# 23: 18 7 9 16 20 5 11 14 2 23 13 12 4 21 15 10 6 19 17 8 1 3 22
# 23: 18 7 9 16 20 5 11 14 22 3 1 8 17 19 6 10 15 21 4 12 13 23 2
# 23: 22 3 1 8 17 19 6 10 15 21 4 12 13 23 2 14 11 5 20 16 9 7 18
# 25: 2 23 13 12 24 25 11 14 22 3 1 8 17 19 6 10 15 21 4 5 20 16 9 7 18
# 25: 3 22 14 2 23 13 12 4 21 15 10 6 19 17 8 1 24 25 11 5 20 16 9 7 18
# 25: 4 21 15 10 6 19 17 8 1 3 22 14 2 23 13 12 24 25 11 5 20 16 9 7 18
# 25: 8 17 19 6 10 15 21 4 12 13 23 2 14 22 3 1 24 25 11 5 20 16 9 7 18
# 25: 9 16 20 5 4 21 15 10 6 19 17 8 1 3 22 14 11 25 24 12 13 23 2 7 18
# 25: 10 15 21 4 12 13 23 2 14 22 3 6 19 17 8 1 24 25 11 5 20 16 9 7 18
# 25: 11 25 24 12 13 23 2 14 22 3 1 8 17 19 6 10 15 21 4 5 20 16 9 7 18
# 25: 13 23 2 14 22 3 1 8 17 19 6 10 15 21 4 12 24 25 11 5 20 16 9 7 18
# 25: 18 7 2 23 13 12 24 25 11 14 22 3 1 8 17 19 6 10 15 21 4 5 20 16 9
# 25: 18 7 9 16 20 5 4 21 15 10 6 19 17 8 1 3 22 14 2 23 13 12 24 25 11
# 25: 18 7 9 16 20 5 4 21 15 10 6 19 17 8 1 3 22 14 11 25 24 12 13 23 2
# 25: 18 7 9 16 20 5 11 25 24 1 3 22 14 2 23 13 12 4 21 15 10 6 19 17 8
# 25: 18 7 9 16 20 5 11 25 24 1 8 17 19 6 3 22 14 2 23 13 12 4 21 15 10
# 25: 18 7 9 16 20 5 11 25 24 1 8 17 19 6 10 15 21 4 12 13 3 22 14 2 23
# 25: 18 7 9 16 20 5 11 25 24 1 8 17 19 6 10 15 21 4 12 13 23 2 14 22 3
# 25: 18 7 9 16 20 5 11 25 24 12 4 21 15 10 6 19 17 8 1 3 13 23 2 14 22
# 25: 18 7 9 16 20 5 11 25 24 12 4 21 15 10 6 19 17 8 1 3 22 14 2 23 13
# 25: 18 7 9 16 20 5 11 25 24 12 13 23 2 14 22 3 1 8 17 19 6 10 15 21 4
# 25: 22 14 2 23 13 3 1 8 17 19 6 10 15 21 4 12 24 25 11 5 20 16 9 7 18
# 25: 23 2 14 22 3 13 12 4 21 15 10 6 19 17 8 1 24 25 11 5 20 16 9 7 18

So you also get solutions (non-unique) for 1:23 (6, basically 3,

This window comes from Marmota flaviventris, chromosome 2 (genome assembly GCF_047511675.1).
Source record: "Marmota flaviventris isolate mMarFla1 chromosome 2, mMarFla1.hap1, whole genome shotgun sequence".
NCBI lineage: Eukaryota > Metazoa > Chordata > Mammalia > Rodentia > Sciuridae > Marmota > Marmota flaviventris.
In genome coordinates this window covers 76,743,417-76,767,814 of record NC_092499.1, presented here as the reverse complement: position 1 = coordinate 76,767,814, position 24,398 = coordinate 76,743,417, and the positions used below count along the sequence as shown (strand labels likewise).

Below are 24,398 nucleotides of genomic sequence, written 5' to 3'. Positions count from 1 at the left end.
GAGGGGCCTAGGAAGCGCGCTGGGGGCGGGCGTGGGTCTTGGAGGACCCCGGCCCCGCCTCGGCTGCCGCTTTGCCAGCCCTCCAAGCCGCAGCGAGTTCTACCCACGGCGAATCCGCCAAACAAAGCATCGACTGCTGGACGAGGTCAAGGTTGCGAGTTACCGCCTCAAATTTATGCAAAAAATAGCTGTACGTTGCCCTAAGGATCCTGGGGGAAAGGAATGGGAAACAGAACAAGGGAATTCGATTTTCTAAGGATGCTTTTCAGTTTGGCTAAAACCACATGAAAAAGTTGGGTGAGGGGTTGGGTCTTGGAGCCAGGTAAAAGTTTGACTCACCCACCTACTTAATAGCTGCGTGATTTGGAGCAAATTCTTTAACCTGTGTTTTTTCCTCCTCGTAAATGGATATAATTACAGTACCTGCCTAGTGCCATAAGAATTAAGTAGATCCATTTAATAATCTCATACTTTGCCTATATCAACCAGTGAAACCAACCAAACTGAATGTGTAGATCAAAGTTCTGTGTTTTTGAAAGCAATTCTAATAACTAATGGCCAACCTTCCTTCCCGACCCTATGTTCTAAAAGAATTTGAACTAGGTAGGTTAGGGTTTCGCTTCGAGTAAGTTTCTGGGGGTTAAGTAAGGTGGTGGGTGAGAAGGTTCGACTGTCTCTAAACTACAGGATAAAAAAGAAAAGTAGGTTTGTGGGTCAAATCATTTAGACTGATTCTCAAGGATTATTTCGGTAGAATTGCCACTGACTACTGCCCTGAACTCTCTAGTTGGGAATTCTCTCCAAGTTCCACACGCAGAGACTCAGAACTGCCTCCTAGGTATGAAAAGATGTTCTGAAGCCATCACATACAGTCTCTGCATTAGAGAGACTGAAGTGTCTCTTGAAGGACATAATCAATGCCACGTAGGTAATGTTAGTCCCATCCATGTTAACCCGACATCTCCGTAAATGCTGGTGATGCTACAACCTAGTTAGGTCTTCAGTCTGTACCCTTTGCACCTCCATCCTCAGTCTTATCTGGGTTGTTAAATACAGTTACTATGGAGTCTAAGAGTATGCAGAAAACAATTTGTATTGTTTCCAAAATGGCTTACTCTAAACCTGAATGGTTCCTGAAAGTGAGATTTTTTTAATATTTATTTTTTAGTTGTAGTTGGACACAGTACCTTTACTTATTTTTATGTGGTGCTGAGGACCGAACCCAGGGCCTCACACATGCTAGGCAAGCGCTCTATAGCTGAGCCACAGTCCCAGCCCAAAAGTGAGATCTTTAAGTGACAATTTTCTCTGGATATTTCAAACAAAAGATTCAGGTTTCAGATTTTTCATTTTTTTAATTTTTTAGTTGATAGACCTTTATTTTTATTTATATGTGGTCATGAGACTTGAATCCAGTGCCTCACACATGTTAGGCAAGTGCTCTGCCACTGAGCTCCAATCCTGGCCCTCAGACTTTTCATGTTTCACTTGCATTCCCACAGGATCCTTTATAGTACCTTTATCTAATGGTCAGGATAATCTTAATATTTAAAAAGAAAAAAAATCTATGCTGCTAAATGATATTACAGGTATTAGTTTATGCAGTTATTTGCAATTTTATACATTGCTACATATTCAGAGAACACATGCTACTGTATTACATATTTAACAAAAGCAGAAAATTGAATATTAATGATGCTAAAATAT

of them) and for 1:25 (20, basically 10, of them). The case
for( N in (26:100) ){for (i in (1:N)) extend(i,N)}
is left as an exercise for the reader.

Meanwhile, I await solutions from the teams who are competing in
the Circuit of the Universe, hurdling over all the (approx) 10^14.6
permutations of 1:17 (reports suggest that CERN may be in the lead).

Thanks for the responses, and best wishes to all,
Ted.

On 14-Apr-2012 04:59:48 Bert Gunter wrote:
> Folks:
>
> IMHO this is exactly the **wrong** way t go about this. These are
> mathematical exercises that should employ mathematical thinking, not
> brute force checking of cases.
>
> Consider, for example, the 1 to 17 sequence given by Ted. Then 17
> **must** be one end of the sequence and 16 the other. (Why?) Hence,
> starting from the 17 end, the values ** must** be 17  8 1 ...
> Proceeding in this way, it takes only a couple of minutes to solve.
>
> The more interesting point which I think the question was really
> about, is can this always be done? I haven't given this any thought,
> but there may be an easy proof or counterexample. If the answer to
> this latter is no, then perhaps even more interesting is to
> characterize the set of numbers where it can/cannot be done.
>
> But this is all way off topic, no?
>
> Cheers,
> Bert
>
>
>
> On Fri, Apr 13, 2012 at 6:26 PM, Philippe Grosjean
> <phgrosjean at sciviews.org> wrote:
>> Hi all,
>>
>> I got another solution, and it would apply probably for the ugliest one :-(
>> I made it general enough so that it works for any series from 1 to n (n not
>> too large, please... tested up to 30).
>>
>> Hint for a better algorithm: inspect the object 'friends' in my code: there